If all is suffering then all the worlds peoples are suffering. What causes suffering? Suffering is the result of having desire, but desire results from having an incorrect or incomplete view of reality. In short (in terms of Buddhism), suffering is the state of not being enlightened. If the great majority of the world’s peoples are short of enlightened then their pursuits, for the most part, can be nothing other than an engagement with and a further perpetration of suffering. When suffering is caused by misapprehension of self and the world, we have to ask what is the major error in perception. It seems to me that the major error is a person’s idea of self. The old zen saw: the problem of the ego. Suffering people often feel that they are more important than other suffering people, that their suffering is somehow more important or significant than other peoples’ suffering. Politics is often called the art of the possible, but it is really the art of one suffering person tying to get advantage over other suffering people. Yes, compromises do happen, but few people are ever satisfied with a compromise. Compromise rarely (like never) stops the suffering.

What is the enlightened person supposed to do? Or more realistically, what can anyone who is writing about zen do about politics when confronted with the solipsism of suffering? Suffering is a real thing. It is everywhere. As zen nuts we vow to alleviate it. Should we get involved with politics if politics does not really relieve suffering? That depends.

So what am I doing writing this blog? I am trying to look at the world from a zen perspective. Trying to be aware of what really is going on. What is really going on in politics is that people try to thrash out some workable compromise. But how can a compromise work unless it makes deluded suffering peoples stop blaming each other for their suffering? If we want to engage in politics we need to point out that what is good for one is what is exactly good for another and that unless the good becomes general, suffering ensues. Supposed enemies are not really enemies in the long run. They are merely suffering people who have the misguided idea that someone else is causing their suffering. Oh, yes, someone might shoot you. But the reason they do so is because they are suffering and have mistakenly blamed you for it. The only way to stop someone or their brother or sister or friend from shooting you in the future is to help them alleviate their suffering. To try to subject your enemies to suffering is no solution at all. The proof of this pudding is that we have an endless history of people blaming each other for their suffering and going to war to put and end to the situation and yet we still have suffering and war. All attempted solutions have so far not worked.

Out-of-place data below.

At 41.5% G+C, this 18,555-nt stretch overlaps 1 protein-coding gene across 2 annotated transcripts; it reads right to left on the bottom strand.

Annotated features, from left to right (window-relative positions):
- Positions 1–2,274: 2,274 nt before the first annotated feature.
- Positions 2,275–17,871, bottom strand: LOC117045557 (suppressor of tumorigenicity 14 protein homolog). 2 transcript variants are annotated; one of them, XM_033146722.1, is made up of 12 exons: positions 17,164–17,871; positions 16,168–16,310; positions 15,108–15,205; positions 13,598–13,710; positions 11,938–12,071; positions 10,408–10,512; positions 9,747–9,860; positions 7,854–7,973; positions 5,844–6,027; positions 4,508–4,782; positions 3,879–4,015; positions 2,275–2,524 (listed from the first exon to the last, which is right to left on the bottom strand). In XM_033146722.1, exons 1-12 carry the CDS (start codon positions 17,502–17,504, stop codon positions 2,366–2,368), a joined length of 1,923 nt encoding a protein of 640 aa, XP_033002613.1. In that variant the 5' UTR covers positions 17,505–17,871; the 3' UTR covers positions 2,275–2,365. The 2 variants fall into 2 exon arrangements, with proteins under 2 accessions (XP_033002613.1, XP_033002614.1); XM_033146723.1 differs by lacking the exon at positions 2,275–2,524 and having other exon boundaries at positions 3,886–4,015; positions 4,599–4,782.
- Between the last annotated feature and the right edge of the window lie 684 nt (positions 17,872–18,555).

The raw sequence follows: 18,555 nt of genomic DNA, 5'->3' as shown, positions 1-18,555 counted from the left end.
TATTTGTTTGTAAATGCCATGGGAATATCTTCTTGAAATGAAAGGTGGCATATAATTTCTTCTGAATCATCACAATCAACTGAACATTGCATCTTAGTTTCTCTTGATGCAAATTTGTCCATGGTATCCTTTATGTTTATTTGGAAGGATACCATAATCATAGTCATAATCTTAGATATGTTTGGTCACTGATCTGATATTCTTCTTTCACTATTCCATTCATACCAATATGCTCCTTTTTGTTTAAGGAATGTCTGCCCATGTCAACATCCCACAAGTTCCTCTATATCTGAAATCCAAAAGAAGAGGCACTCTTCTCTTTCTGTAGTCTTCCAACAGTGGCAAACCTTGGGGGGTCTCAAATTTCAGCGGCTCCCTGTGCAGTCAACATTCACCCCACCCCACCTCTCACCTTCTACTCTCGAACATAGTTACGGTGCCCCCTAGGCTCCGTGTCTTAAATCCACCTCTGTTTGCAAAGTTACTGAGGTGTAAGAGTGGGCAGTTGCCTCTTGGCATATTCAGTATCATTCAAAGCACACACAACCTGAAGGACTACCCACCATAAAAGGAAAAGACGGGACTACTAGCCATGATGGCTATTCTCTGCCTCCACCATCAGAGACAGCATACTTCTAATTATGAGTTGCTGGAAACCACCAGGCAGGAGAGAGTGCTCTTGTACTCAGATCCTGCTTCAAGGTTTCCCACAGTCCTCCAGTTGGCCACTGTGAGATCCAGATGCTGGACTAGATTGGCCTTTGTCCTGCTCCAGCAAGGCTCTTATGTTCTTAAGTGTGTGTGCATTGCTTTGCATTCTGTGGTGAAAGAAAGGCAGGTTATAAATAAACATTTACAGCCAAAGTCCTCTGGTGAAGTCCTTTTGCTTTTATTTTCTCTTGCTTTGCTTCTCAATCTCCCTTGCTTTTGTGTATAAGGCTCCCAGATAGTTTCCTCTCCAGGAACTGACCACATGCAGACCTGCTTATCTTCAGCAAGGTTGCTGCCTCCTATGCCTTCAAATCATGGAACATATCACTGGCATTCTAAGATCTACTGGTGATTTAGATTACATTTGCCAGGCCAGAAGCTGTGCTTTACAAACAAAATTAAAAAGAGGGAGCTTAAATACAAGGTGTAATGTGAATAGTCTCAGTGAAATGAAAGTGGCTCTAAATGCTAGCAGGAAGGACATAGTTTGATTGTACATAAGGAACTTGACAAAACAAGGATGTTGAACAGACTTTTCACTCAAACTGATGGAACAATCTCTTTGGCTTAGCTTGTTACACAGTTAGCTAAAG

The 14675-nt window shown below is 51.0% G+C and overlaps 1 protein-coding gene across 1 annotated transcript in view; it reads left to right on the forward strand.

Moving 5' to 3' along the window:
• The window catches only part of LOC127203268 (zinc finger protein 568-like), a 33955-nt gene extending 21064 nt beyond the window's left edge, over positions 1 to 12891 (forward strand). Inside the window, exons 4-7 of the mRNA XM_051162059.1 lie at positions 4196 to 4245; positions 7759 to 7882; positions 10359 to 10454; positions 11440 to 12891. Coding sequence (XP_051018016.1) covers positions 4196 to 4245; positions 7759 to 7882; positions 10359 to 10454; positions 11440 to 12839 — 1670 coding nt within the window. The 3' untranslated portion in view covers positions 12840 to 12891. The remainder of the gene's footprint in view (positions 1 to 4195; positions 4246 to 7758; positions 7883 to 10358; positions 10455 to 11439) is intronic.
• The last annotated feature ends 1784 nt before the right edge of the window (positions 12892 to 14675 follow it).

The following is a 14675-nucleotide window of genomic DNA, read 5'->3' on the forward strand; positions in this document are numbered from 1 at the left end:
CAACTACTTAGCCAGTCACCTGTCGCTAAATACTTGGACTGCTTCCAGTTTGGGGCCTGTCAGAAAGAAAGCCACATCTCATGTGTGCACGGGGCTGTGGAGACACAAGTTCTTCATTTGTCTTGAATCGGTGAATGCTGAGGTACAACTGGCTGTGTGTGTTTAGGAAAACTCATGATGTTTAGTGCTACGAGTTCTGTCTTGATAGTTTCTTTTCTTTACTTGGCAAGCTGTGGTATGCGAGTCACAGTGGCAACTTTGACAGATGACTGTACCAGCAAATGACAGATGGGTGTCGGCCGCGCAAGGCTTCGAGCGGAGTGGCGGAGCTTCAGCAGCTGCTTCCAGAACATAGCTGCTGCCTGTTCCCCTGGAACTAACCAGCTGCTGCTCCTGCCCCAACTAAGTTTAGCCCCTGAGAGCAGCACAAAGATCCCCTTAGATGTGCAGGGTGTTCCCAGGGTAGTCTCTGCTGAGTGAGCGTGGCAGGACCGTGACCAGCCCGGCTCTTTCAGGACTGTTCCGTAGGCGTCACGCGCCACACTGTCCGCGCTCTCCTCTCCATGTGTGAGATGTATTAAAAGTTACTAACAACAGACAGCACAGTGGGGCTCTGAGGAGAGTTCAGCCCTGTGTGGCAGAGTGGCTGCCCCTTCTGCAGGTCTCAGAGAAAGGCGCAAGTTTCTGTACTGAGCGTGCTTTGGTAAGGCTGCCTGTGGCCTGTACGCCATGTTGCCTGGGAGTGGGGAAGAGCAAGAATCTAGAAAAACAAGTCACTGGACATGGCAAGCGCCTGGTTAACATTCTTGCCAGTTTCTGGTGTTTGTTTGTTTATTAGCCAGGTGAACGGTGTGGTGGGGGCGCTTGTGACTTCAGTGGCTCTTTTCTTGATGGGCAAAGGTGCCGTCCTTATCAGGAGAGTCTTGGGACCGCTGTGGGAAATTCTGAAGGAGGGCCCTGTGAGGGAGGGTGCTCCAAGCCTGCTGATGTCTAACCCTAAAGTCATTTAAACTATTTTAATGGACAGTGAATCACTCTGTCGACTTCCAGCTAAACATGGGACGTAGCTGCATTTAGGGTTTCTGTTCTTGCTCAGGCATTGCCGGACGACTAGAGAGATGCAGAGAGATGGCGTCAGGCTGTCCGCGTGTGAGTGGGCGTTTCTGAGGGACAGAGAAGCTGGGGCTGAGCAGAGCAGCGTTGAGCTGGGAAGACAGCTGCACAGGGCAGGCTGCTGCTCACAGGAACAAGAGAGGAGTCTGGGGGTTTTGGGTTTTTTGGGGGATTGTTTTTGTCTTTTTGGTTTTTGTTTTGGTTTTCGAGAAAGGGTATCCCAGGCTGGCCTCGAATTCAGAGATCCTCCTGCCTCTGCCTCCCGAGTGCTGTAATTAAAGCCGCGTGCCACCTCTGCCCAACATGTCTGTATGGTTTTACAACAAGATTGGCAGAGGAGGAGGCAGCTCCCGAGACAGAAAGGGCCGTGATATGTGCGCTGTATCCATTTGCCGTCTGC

Politics to a zen nut has to be an attempt to educate people about the nature of suffering, and it cannot be making accusatory or judgemental statements, or trying to get the advantage over another. Zen does not cast blame. The “beam in your own eye” is the blame you (I) give others for your suffering.

This is a hard lesson, especially when someone is coming over the hill with guns intent on killing you. How does one have compassion for the person who is causing you pain? The only reason they are causing you pain is because they blame you for causing them pain. This situation is the universal suffering circle from hell.

I have absolutely no idea how to go about educating the world. All I can do is argue that the first step in ending suffering is to stop blaming others for your (mine, our) disease of suffering. Have compassion for the (metaphorical) suicide bomber who sees his/her life as so awful that the only way they can stop their suffering is to cause others to suffer. How to make their life one of less suffering? What do you think?